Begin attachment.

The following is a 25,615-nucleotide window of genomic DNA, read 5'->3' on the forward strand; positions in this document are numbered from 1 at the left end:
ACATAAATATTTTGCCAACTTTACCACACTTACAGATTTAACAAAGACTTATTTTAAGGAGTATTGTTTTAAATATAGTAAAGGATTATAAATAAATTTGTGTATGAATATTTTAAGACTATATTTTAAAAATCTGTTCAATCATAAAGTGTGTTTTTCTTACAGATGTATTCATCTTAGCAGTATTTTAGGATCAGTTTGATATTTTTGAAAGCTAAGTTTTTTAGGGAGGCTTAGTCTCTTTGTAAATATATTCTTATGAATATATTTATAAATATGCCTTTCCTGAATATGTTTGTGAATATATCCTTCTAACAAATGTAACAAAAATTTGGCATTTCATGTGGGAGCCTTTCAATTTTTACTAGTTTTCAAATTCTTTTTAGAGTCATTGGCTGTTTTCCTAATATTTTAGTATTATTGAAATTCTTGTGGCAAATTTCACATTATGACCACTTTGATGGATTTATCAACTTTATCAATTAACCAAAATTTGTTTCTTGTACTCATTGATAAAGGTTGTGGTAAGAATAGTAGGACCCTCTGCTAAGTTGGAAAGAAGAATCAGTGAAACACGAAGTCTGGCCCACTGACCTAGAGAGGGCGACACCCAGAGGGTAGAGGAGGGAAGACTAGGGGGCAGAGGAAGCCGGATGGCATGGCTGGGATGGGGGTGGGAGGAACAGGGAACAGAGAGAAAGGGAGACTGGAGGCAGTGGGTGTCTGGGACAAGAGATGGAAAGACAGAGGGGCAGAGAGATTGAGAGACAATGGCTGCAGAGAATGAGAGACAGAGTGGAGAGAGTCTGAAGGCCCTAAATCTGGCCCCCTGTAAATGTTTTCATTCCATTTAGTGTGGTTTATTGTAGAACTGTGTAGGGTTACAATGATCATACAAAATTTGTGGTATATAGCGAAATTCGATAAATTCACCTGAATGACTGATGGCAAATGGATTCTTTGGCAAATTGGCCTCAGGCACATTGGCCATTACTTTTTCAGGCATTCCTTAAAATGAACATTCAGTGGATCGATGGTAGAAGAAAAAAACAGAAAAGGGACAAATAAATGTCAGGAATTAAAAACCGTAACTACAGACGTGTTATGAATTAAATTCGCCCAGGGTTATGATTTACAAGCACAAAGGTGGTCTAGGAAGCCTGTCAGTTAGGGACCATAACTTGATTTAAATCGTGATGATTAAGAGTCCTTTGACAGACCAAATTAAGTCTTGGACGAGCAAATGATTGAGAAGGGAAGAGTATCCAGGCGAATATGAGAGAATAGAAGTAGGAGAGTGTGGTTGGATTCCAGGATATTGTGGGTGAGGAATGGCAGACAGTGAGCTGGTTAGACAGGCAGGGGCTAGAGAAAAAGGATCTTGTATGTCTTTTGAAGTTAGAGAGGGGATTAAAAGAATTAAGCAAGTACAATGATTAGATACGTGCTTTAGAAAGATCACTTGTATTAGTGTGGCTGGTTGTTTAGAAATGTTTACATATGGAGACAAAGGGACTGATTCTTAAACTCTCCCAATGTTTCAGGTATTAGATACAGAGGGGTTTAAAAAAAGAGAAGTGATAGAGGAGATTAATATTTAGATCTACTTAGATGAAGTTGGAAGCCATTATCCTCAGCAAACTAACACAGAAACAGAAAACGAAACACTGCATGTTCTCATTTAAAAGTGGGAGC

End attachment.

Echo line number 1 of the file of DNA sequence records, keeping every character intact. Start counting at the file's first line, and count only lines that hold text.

The following is a 25,615-nucleotide window of genomic DNA, read 5'->3' on the forward strand; positions in this document are numbered from 1 at the left end: